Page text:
Rainfall-induced runoff from exposed streambed sediments: An important source of water pollution
Frey, S.K., Gottschall, N., Wilkes, G., Grégoire, D.S., Topp, E., Pintar, K.D.M., Sunohara, M., Marti, R., Lapen, D.R. (2015). Rainfall-induced runoff from exposed streambed sediments: An important source of water pollution, 44(1), 236-247. http://dx.doi.org/10.2134/jeq2014.03.0122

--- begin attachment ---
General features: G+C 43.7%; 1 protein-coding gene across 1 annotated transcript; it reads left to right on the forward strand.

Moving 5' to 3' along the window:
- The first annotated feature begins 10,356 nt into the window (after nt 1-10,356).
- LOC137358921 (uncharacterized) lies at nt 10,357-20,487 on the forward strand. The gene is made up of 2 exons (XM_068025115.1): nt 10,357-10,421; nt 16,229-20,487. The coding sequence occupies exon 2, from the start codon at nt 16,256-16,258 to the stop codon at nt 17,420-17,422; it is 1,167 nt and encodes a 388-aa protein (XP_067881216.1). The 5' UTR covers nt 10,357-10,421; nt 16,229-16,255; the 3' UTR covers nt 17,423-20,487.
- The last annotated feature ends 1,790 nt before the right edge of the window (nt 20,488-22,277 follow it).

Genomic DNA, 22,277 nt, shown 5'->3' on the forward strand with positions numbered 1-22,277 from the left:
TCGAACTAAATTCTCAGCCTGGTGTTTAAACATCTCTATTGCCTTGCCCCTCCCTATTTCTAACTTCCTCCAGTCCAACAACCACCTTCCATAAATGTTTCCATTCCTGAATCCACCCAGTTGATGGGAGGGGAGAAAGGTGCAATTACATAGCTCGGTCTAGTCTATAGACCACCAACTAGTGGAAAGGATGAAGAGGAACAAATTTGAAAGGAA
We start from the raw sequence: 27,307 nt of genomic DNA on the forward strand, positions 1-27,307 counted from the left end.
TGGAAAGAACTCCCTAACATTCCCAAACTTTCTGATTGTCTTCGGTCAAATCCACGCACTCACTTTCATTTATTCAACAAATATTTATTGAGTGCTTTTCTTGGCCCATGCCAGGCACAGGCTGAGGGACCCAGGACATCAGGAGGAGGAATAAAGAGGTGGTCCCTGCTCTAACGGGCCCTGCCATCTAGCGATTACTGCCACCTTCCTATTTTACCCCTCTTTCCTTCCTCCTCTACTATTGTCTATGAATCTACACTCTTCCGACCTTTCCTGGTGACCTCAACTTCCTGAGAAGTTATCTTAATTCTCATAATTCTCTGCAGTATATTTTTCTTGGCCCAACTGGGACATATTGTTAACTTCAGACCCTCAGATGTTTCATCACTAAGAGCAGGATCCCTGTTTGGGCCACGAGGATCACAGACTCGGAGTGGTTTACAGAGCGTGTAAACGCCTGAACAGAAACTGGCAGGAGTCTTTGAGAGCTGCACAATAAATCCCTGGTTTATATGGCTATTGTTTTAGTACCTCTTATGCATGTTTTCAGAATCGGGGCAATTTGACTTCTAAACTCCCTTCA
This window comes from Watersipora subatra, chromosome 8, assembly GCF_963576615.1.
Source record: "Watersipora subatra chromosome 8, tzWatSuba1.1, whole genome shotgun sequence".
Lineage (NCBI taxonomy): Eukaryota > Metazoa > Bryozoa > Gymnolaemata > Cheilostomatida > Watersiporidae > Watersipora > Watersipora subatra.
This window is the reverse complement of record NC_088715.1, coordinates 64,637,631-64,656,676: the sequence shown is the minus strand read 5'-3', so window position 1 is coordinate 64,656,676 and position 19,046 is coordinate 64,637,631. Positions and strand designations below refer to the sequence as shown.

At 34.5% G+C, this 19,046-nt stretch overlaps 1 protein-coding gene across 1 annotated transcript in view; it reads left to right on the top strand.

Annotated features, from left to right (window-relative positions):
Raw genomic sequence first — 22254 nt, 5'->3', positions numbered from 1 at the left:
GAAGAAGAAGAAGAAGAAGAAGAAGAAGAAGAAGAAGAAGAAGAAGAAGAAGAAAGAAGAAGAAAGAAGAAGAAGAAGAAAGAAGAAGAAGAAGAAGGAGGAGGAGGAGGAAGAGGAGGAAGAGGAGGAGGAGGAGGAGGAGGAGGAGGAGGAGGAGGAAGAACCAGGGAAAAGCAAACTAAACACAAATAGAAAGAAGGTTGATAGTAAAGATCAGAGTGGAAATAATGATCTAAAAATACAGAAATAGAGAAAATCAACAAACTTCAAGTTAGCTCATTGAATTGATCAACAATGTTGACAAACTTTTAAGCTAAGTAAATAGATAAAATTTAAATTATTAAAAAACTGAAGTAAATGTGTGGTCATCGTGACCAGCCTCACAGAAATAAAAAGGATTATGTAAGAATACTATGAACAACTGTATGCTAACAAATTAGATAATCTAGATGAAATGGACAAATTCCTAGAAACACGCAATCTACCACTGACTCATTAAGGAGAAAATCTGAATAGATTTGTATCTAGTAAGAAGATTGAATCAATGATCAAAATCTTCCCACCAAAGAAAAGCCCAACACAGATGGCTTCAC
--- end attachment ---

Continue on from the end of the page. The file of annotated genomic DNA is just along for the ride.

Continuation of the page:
© American Society of Agronomy, Crop Science Society of America, and Soil Science Society of America. When surface water levels decline, exposed streambed sediments can be mobilized and washed into the water course when subjected to erosive rainfall. In this study, rainfall simulations were conducted over exposed sediments along stream banks at four distinct locations in an agriculturally dominated river basin with the objective of quantifying the potential for contaminant loading from these often overlooked runoff source areas. At each location, simulations were performed at three different sites. Nitrogen, phosphorus, sediment, fecal indicator bacteria, pathogenic bacteria, and microbial source tracking (MST) markers were examined in both prerainfall sediments and rainfall-induced runoff water. Runoff generation and sediment mobilization occurred quickly (10-150 s) after rainfall initiation. Temporal trends in runoff concentrations were highly variable within and between locations. Total runoff event loads were considered large for many pollutants considered. For instance, the maximum observed total phosphorus runoff load was on the order of 1.5 kg ha-1. Results also demonstrate that runoff from exposed sediments can be a source of pathogenic bacteria. Campylobacter spp. and Salmonella spp. were present in runoff from one and three locations, respectively. Ruminant MST markers were also present in runoff from two locations, one of which hosted pasturing cattle with stream access. Overall, this study demonstrated that rainfall-induced runoff from exposed streambed sediments can be an important source of surface water pollution.
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